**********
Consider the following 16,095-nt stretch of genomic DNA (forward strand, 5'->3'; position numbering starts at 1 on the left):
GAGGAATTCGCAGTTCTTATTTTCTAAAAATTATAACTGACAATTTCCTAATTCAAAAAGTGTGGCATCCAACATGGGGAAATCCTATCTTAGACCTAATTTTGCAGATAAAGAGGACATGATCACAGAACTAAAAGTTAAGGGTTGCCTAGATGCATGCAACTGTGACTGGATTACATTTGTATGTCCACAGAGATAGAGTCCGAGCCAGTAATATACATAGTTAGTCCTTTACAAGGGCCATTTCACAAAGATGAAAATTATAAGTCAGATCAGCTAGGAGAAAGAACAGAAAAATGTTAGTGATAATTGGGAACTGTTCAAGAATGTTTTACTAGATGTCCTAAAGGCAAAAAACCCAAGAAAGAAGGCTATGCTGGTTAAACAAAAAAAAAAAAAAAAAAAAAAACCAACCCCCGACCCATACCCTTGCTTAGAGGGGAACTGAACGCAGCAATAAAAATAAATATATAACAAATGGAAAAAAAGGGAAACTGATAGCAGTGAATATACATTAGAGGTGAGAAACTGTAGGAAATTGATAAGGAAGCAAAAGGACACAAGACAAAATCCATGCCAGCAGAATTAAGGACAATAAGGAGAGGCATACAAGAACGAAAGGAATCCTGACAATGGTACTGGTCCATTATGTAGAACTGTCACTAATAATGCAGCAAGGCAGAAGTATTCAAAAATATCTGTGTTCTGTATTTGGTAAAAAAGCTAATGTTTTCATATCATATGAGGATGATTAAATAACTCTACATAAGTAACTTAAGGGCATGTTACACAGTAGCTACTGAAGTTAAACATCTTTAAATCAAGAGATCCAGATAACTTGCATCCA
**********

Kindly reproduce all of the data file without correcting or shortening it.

Consider the following 16,095-nt stretch of genomic DNA (forward strand, 5'->3'; position numbering starts at 1 on the left):
GAGGAATTCGCAGTTCTTATTTTCTAAAAATTATAACTGACAATTTCCTAATTCAAAAAGTGTGGCATCCAACATGGGGAAATCCTATCTTAGACCTAATTTTGCAGATAAAGAGGACATGATCACAGAACTAAAAGTTAAGGGTTGCCTAGATGCATGCAACTGTGACTGGATTACATTTGTATGTCCACAGAGATAGAGTCCGAGCCAGTAATATACATAGTTAGTCCTTTACAAGGGCCATTTCACAAAGATGAAAATTATAAGTCAGATCAGCTAGGAGAAAGAACAGAAAAATGTTAGTGATAATTGGGAACTGTTCAAGAATGTTTTACTAGATGTCCTAAAGGCAAAAAACCCAAGAAAGAAGGCTATGCTGGTTAAACAAAAAAAAAAAAAAAAAAAAAAACCAACCCCCGACCCATACCCTTGCTTAGAGGGGAACTGAACGCAGCAATAAAAATAAATATATAACAAATGGAAAAAAAGGGAAACTGATAGCAGTGAATATACATTAGAGGTGAGAAACTGTAGGAAATTGATAAGGAAGCAAAAGGACACAAGACAAAATCCATGCCAGCAGAATTAAGGACAATAAGGAGAGGCATACAAGAACGAAAGGAATCCTGACAATGGTACTGGTCCATTATGTAGAACTGTCACTAATAATGCAGCAAGGCAGAAGTATTCAAAAATATCTGTGTTCTGTATTTGGTAAAAAAGCTAATGTTTTCATATCATATGAGGATGATTAAATAACTCTACATAAGTAACTTAAGGGCATGTTACACAGTAGCTACTGAAGTTAAACATCTTTAAATCAAGAGATCCAGATAACTTGCATCCA